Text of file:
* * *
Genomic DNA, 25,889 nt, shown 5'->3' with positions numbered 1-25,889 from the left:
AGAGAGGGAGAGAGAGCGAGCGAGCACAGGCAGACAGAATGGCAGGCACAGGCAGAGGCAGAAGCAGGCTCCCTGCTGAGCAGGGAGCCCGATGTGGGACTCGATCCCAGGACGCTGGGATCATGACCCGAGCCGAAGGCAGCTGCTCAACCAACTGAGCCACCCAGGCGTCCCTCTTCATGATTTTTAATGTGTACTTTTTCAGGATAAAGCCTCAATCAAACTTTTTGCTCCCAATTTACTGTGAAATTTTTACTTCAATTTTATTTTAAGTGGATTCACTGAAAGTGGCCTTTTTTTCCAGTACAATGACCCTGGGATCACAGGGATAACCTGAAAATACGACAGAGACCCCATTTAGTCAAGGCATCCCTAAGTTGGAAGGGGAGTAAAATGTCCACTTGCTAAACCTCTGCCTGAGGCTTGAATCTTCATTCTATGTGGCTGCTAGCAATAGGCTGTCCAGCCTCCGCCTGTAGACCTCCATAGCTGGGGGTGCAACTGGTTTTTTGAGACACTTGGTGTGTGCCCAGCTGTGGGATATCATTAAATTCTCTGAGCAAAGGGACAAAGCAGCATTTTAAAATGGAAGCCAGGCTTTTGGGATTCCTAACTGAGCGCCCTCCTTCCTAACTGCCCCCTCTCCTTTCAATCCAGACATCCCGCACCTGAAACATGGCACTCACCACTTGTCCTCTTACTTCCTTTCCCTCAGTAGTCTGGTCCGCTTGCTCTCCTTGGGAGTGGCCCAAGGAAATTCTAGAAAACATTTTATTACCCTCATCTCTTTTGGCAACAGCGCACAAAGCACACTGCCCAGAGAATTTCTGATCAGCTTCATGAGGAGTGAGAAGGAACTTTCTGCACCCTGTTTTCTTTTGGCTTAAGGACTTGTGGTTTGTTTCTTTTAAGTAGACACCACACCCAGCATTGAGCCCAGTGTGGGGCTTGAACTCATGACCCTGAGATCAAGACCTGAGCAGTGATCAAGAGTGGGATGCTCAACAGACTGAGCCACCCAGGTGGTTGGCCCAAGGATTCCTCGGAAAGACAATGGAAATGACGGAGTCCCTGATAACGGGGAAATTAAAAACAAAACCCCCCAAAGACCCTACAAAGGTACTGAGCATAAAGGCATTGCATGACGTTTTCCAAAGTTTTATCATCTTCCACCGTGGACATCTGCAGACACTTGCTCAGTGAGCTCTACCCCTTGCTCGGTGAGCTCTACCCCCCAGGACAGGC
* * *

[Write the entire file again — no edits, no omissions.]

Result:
Genomic DNA, 25,889 nt, shown 5'->3' with positions numbered 1-25,889 from the left:
AGAGAGGGAGAGAGAGCGAGCGAGCACAGGCAGACAGAATGGCAGGCACAGGCAGAGGCAGAAGCAGGCTCCCTGCTGAGCAGGGAGCCCGATGTGGGACTCGATCCCAGGACGCTGGGATCATGACCCGAGCCGAAGGCAGCTGCTCAACCAACTGAGCCACCCAGGCGTCCCTCTTCATGATTTTTAATGTGTACTTTTTCAGGATAAAGCCTCAATCAAACTTTTTGCTCCCAATTTACTGTGAAATTTTTACTTCAATTTTATTTTAAGTGGATTCACTGAAAGTGGCCTTTTTTTCCAGTACAATGACCCTGGGATCACAGGGATAACCTGAAAATACGACAGAGACCCCATTTAGTCAAGGCATCCCTAAGTTGGAAGGGGAGTAAAATGTCCACTTGCTAAACCTCTGCCTGAGGCTTGAATCTTCATTCTATGTGGCTGCTAGCAATAGGCTGTCCAGCCTCCGCCTGTAGACCTCCATAGCTGGGGGTGCAACTGGTTTTTTGAGACACTTGGTGTGTGCCCAGCTGTGGGATATCATTAAATTCTCTGAGCAAAGGGACAAAGCAGCATTTTAAAATGGAAGCCAGGCTTTTGGGATTCCTAACTGAGCGCCCTCCTTCCTAACTGCCCCCTCTCCTTTCAATCCAGACATCCCGCACCTGAAACATGGCACTCACCACTTGTCCTCTTACTTCCTTTCCCTCAGTAGTCTGGTCCGCTTGCTCTCCTTGGGAGTGGCCCAAGGAAATTCTAGAAAACATTTTATTACCCTCATCTCTTTTGGCAACAGCGCACAAAGCACACTGCCCAGAGAATTTCTGATCAGCTTCATGAGGAGTGAGAAGGAACTTTCTGCACCCTGTTTTCTTTTGGCTTAAGGACTTGTGGTTTGTTTCTTTTAAGTAGACACCACACCCAGCATTGAGCCCAGTGTGGGGCTTGAACTCATGACCCTGAGATCAAGACCTGAGCAGTGATCAAGAGTGGGATGCTCAACAGACTGAGCCACCCAGGTGGTTGGCCCAAGGATTCCTCGGAAAGACAATGGAAATGACGGAGTCCCTGATAACGGGGAAATTAAAAACAAAACCCCCCAAAGACCCTACAAAGGTACTGAGCATAAAGGCATTGCATGACGTTTTCCAAAGTTTTATCATCTTCCACCGTGGACATCTGCAGACACTTGCTCAGTGAGCTCTACCCCTTGCTCGGTGAGCTCTACCCCCCAGGACAGGC